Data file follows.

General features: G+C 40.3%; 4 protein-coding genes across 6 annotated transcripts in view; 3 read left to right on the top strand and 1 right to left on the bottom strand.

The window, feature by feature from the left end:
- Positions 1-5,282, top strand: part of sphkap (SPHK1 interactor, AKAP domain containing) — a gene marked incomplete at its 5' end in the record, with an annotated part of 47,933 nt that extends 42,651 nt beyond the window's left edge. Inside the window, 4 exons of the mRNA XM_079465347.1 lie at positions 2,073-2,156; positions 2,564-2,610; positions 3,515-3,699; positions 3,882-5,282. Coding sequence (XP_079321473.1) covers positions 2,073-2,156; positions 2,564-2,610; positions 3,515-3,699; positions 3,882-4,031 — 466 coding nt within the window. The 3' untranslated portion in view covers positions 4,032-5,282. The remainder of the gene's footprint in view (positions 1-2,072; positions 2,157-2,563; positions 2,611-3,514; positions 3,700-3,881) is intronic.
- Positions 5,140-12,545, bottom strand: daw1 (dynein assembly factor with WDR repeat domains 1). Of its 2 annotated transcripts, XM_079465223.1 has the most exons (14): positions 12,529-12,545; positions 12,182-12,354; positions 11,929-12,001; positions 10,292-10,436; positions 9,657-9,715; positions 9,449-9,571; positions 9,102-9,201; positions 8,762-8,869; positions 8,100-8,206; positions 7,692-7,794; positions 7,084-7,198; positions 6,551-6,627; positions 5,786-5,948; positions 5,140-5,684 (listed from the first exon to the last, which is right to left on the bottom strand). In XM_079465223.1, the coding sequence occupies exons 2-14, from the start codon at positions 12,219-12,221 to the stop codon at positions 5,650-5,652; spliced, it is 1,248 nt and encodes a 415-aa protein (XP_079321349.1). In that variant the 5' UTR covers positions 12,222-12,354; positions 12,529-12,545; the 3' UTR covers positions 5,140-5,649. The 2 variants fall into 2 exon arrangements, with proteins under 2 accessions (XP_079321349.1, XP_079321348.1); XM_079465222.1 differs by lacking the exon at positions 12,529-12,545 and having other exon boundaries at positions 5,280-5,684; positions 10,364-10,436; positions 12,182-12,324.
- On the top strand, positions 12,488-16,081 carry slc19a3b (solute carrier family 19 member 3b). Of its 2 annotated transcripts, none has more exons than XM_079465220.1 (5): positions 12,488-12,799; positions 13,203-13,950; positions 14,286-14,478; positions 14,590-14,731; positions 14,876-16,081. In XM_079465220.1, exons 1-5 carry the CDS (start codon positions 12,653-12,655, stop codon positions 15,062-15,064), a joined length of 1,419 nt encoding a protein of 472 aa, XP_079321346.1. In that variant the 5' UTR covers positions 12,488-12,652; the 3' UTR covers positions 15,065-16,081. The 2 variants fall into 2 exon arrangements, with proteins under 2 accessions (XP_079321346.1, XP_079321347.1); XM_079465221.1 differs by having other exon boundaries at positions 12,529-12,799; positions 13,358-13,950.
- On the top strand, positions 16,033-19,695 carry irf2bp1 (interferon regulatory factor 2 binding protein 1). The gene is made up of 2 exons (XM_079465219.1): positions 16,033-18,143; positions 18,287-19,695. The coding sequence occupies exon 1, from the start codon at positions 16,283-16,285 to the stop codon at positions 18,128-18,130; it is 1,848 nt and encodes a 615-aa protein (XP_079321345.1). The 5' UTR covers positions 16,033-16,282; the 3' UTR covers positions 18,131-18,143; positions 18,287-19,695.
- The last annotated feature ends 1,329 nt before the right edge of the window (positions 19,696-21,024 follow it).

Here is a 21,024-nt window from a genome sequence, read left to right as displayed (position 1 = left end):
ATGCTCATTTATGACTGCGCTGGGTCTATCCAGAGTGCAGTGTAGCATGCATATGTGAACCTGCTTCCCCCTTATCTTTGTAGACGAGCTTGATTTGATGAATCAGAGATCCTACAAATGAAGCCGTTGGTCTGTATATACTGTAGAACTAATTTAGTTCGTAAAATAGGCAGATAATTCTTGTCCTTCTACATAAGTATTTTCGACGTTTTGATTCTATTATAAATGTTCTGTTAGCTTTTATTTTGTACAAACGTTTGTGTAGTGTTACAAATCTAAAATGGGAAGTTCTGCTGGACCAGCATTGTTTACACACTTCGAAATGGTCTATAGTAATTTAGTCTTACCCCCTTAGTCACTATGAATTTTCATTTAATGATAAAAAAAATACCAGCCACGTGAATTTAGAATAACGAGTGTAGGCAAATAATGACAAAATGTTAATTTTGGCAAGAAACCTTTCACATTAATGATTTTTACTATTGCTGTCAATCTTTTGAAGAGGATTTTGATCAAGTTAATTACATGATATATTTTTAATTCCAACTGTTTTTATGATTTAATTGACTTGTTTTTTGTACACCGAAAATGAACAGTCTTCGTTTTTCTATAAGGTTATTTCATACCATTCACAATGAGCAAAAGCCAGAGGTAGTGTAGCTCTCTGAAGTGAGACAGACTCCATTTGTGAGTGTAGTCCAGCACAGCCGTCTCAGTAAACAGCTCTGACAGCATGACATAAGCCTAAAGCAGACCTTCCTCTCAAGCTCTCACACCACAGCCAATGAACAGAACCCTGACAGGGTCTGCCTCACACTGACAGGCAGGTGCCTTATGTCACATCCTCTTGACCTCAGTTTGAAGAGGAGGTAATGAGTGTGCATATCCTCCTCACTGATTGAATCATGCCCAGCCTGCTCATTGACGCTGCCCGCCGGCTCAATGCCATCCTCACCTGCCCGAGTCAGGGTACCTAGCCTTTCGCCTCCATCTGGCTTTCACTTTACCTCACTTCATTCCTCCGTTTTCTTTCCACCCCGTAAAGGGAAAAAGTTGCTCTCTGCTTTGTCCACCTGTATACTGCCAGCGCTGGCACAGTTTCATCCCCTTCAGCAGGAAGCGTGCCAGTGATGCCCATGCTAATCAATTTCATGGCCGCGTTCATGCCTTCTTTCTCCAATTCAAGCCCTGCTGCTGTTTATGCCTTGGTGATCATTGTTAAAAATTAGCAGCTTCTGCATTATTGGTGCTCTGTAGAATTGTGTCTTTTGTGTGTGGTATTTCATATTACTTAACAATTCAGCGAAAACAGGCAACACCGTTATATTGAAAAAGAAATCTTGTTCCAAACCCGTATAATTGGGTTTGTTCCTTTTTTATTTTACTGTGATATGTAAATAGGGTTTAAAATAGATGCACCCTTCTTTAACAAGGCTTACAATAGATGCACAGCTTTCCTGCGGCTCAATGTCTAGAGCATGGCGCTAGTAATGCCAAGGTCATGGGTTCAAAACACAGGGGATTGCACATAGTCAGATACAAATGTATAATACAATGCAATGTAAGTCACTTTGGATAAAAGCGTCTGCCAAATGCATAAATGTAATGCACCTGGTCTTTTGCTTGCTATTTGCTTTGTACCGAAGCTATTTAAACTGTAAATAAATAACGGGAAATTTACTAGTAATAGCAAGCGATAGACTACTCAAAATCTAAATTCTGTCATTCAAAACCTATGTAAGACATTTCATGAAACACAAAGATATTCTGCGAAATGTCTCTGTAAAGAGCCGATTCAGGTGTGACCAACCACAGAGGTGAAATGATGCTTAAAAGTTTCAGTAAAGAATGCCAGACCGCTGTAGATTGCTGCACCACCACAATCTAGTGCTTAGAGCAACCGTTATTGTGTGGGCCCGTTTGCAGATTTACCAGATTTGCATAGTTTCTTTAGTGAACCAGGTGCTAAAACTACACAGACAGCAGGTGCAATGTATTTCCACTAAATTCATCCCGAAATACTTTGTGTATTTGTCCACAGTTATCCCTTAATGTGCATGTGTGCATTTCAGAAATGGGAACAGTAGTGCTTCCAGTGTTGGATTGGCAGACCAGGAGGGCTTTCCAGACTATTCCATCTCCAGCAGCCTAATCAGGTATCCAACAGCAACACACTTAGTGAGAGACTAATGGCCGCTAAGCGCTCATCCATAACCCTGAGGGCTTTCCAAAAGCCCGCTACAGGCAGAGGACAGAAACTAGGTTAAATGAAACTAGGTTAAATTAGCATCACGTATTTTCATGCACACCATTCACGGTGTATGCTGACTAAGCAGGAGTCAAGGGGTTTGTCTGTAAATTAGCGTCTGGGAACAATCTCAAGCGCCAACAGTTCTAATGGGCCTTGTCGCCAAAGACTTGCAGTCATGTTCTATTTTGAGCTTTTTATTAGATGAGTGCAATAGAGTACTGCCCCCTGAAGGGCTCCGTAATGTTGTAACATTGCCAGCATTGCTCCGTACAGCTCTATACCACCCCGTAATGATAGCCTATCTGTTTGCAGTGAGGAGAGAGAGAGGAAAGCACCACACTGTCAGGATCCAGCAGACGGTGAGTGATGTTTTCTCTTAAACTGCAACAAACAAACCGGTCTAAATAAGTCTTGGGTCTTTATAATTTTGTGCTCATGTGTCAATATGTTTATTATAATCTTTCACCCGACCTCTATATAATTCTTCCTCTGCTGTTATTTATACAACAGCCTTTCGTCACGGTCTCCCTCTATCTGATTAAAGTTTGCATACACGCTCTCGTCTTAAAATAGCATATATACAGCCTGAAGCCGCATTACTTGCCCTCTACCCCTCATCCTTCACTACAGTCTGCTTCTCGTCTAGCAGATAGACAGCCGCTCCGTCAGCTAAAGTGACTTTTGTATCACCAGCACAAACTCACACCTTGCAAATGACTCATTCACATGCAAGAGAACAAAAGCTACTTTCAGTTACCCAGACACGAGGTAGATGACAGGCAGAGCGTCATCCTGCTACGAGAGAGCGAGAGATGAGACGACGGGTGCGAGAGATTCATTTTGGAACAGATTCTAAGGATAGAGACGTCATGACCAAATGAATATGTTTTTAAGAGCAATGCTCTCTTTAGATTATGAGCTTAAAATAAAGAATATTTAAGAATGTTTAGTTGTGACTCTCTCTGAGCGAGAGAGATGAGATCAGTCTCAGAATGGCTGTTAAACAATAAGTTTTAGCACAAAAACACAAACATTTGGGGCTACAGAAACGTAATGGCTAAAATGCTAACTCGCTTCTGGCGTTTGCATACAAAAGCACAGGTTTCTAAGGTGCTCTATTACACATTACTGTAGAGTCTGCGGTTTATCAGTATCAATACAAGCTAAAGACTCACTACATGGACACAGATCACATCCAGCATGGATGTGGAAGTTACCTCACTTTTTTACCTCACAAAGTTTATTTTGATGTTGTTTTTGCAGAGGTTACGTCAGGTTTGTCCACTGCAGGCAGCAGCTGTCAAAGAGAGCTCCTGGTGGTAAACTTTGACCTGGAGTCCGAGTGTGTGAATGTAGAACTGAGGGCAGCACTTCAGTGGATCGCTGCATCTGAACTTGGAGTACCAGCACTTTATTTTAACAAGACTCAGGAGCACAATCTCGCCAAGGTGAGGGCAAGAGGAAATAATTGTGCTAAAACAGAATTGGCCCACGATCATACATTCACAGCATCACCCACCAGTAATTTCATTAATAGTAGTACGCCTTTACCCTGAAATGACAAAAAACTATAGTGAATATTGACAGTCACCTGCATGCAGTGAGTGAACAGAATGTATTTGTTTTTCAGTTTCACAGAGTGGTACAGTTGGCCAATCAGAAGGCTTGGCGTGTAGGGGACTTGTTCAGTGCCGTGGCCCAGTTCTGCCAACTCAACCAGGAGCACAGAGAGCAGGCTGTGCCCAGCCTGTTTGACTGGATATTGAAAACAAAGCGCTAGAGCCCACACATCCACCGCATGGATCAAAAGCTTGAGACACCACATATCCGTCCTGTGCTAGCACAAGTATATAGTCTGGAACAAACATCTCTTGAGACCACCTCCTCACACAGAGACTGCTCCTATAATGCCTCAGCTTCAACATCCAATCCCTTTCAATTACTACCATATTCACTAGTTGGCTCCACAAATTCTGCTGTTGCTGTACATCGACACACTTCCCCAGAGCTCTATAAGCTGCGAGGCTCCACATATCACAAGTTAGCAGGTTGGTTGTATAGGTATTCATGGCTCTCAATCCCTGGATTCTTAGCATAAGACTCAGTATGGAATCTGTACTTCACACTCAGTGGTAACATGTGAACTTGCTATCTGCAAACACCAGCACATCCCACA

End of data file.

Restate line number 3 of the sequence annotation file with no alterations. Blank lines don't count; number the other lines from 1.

- Positions 1-5,282, top strand: part of sphkap (SPHK1 interactor, AKAP domain containing) — a gene marked incomplete at its 5' end in the record, with an annotated part of 47,933 nt that extends 42,651 nt beyond the window's left edge. Inside the window, 4 exons of the mRNA XM_079465347.1 lie at positions 2,073-2,156; positions 2,564-2,610; positions 3,515-3,699; positions 3,882-5,282. Coding sequence (XP_079321473.1) covers positions 2,073-2,156; positions 2,564-2,610; positions 3,515-3,699; positions 3,882-4,031 — 466 coding nt within the window. The 3' untranslated portion in view covers positions 4,032-5,282. The remainder of the gene's footprint in view (positions 1-2,072; positions 2,157-2,563; positions 2,611-3,514; positions 3,700-3,881) is intronic.